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28 September 2022

A simple demo of how pure functions simplify parallelisation

Richard Pawson profile image
Written by

Richard Pawson

One thing that bugs me about teaching computer science is the amount of ‘rote learning’ – teaching pupils facts to memorise without understanding. 

As an example, one of the rote-learned facts about ‘functional programming’ (FP) – in the AQA A-level syllabus – is that writing systems from pure, side-effect free, functions makes parallelisation easier. But can a pupil at A-level standard really experience this for themselves? Here’s a nice example in C# with a VB translation at the end. (I’m afraid I don’t know Python in enough depth to know how to do it in Python, or even if it is possible – if anyone can help please do.)

Here's a functional approach to identifying all the primes up to a given value. It’s not an efficient efficient algorithm but it serves the challenge well, because it is computationally expensive:

static List<int> Primes(int upTo) => Enumerable.Range(2, upTo - 1).Where(n => IsPrime(n)).ToList();

static bool IsPrime(int n) => !Enumerable.Range(2, n / 2 - 1).Any(f => IsFactor(f, n));

static bool IsFactor(int f, int ofN) => ofN % f == 0;

We can time this (using the system stopwatch) generating all the primes up to 1 million:

using System.Diagnostics;
var sw = new Stopwatch();
var result = Primes(1000000);

On my laptop (which has an Intel i7 processor) this task takes approx. 140 seconds. Because my Primes function is written using LINQ, which uses, and requires working with, side-effect free functions, I can easily parallelise this just by adding the call AsParallel() at the appropriate point, as shown here:

static List<int> Primes(int upTo) => Enumerable.Range(2, upTo + 1).AsParallel().Where(n => IsPrime(n)).ToList();

Running this again, took approx. 30 seconds on my laptop, which is a speed up of 3.8x. This is because my processor has 4 (physical) cores.

Observing the core usage

You can observe what is happening if you open the Resource Monitor (go to the Task Manager > Performance tab; there’s a link to the Resource Monitor at the bottom of the window).

Running the Primes function again, without the AsParallel(), I found that my processor was running at just under 30% capacity.  Surprisingly, perhaps, all the cores are being used, but – at least for the function execution itself (bear in mind there are other processes being run too) no more that one core is actually running the function at any given moment. (Why it is switching between cores is another discussion).

But running with the AsParallel() not only is the processor running at near 100% capacity overall but each of the cores is running at near 100%.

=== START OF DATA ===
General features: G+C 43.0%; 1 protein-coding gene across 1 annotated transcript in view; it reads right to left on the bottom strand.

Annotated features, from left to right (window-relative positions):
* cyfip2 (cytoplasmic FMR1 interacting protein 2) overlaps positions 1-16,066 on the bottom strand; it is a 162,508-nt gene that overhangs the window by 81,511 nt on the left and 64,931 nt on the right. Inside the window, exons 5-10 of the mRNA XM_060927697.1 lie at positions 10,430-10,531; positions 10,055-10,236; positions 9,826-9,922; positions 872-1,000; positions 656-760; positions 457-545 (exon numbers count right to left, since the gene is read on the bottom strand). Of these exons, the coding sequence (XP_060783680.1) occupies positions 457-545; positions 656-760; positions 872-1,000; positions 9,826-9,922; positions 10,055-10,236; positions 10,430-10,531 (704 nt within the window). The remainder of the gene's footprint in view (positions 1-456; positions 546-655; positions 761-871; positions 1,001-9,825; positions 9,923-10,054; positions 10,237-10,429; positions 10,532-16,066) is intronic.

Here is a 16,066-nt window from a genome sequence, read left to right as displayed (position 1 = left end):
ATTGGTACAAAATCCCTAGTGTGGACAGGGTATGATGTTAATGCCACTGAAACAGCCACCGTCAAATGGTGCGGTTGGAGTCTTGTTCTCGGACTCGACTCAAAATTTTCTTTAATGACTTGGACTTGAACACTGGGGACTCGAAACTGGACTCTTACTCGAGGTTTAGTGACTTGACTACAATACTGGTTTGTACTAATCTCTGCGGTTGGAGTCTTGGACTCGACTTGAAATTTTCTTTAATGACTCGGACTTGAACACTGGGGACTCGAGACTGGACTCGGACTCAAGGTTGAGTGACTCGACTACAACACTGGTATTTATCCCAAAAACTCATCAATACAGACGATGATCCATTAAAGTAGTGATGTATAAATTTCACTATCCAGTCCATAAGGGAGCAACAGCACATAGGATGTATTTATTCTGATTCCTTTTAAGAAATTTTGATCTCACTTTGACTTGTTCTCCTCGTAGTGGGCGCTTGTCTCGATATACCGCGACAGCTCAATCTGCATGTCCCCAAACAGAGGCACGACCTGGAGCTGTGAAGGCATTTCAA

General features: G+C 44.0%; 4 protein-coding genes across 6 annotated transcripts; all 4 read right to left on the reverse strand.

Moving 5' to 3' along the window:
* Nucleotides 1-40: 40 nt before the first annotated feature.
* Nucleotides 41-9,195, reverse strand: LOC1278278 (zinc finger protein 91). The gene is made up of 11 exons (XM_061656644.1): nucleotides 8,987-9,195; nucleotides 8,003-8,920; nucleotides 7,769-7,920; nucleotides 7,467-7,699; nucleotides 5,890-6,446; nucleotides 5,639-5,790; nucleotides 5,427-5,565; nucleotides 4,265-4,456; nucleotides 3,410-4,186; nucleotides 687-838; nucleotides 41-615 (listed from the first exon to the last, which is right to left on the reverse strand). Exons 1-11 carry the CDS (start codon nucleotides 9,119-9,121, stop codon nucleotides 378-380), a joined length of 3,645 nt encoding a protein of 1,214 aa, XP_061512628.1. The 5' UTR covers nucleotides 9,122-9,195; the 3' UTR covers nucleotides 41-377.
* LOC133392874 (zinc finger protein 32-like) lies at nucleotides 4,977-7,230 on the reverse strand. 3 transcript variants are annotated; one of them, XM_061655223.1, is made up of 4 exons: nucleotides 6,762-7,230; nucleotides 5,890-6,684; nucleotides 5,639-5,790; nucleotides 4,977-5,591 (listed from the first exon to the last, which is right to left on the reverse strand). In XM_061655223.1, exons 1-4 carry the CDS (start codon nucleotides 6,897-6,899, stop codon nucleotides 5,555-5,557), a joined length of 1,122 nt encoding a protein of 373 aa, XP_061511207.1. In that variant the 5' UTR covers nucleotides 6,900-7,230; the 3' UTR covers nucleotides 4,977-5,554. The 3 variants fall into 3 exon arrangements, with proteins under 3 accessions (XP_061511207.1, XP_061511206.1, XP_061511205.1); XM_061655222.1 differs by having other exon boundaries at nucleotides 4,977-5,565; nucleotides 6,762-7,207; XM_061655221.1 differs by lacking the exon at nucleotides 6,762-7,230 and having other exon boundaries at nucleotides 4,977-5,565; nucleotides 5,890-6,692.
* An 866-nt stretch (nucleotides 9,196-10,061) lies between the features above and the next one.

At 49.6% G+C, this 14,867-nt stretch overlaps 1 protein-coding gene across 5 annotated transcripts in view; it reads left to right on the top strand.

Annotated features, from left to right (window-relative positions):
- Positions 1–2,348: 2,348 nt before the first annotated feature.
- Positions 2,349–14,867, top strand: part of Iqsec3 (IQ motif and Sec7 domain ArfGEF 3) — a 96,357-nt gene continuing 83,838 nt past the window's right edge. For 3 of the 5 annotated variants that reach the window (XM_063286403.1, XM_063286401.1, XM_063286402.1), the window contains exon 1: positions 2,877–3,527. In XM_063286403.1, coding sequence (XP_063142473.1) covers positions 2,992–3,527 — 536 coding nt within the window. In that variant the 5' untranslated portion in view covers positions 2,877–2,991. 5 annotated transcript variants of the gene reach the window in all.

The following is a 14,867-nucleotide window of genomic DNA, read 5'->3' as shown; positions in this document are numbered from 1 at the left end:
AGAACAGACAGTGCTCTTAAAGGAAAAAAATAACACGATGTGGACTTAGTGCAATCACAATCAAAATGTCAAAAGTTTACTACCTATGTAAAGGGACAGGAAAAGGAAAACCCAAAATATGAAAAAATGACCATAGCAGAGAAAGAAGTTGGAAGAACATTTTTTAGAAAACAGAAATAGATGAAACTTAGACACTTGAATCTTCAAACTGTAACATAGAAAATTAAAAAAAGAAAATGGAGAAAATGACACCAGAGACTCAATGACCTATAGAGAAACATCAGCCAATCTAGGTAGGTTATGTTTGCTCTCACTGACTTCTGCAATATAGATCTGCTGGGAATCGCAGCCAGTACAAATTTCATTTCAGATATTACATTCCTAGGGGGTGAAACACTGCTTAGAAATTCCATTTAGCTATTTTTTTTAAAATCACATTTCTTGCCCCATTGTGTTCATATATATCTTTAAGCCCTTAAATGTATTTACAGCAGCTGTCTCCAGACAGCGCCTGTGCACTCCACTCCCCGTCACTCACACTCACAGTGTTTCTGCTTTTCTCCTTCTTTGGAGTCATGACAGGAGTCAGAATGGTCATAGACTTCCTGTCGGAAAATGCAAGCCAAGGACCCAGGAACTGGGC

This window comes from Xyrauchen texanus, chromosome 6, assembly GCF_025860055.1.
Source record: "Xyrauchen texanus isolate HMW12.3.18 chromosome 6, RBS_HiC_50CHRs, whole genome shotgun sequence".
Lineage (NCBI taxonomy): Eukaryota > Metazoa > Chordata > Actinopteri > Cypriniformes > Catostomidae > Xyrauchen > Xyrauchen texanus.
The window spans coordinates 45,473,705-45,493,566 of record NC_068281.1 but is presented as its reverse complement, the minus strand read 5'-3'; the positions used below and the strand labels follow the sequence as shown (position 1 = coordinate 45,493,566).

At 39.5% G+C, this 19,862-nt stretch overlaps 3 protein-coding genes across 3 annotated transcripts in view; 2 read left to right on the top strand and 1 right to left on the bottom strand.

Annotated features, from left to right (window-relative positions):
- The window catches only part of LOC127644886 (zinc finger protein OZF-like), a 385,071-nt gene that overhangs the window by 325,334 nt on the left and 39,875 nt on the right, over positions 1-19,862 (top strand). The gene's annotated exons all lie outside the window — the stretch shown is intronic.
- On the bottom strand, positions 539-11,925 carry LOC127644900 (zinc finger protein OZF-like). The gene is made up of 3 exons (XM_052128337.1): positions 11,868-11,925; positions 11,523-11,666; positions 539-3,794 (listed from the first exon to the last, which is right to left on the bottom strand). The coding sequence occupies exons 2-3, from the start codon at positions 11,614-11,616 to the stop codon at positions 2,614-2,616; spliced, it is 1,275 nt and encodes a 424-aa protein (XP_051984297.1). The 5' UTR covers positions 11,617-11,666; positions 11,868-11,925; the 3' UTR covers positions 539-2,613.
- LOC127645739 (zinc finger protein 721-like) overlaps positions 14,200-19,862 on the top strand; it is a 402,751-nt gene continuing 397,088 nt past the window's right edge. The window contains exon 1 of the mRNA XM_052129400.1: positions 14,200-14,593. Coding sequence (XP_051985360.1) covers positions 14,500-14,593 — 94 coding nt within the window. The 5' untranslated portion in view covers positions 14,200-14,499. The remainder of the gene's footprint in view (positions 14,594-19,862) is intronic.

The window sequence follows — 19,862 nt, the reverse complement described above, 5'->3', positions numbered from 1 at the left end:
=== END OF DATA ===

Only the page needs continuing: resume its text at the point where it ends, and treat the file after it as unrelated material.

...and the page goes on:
More detail

My processor actually has 8 ‘logical’ cores, but that is no advantage over the number of physical cores on a task like this, which is mathematically intensive, because each pair of logical cores has to share the arithmetic circuits. 

You are never going to get 4x improvement for two reasons:

  • The processor is still having to run other background processors for the operating system
  • There is some overhead from breaking up the data for parallelisation and then re-assembling it to generate the resulting list.

Translation into VB

Public Function Primes(upTo As Integer) As List(Of Integer)
  Return Enumerable.Range(2, upTo - 1).Where(Function(n) IsPrime(n)).ToList()
End Function
Public Function IsPrime(n As Integer) As Boolean
  Return Not Enumerable.Range(2, n / 2 - 1).Any(Function(f) IsFactor(f, n))
End Function

Public Function IsFactor(f As Integer, ofN As Integer)
    Return ofN Mod f = 0
End Function

And with the parallelism:

Public Function Primes(upTo As Integer) As List(Of Integer)
    Return Enumerable.Range(2, upTo + 1).AsParallel().Where(Function(n) IsPrime(n)).ToList()
End Function


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Javier De Las Heras
07/10/2022 08:21

Great demo. Thanks Richard. Really appreciated. I will try with year 13 too.


Mike Davis
06/10/2022 18:17

Just tried this on a MacBook Pro - half the execution time with parallelisation, interestingly the reported CPU utilisation was 97% without parallelisation and hit 373% with, which leads to question about how MacOS measures that…

Pete Dring
28/09/2022 15:24

Thanks Richard - my Y13s will love this. Great explanation of the difference between logical and physical cores.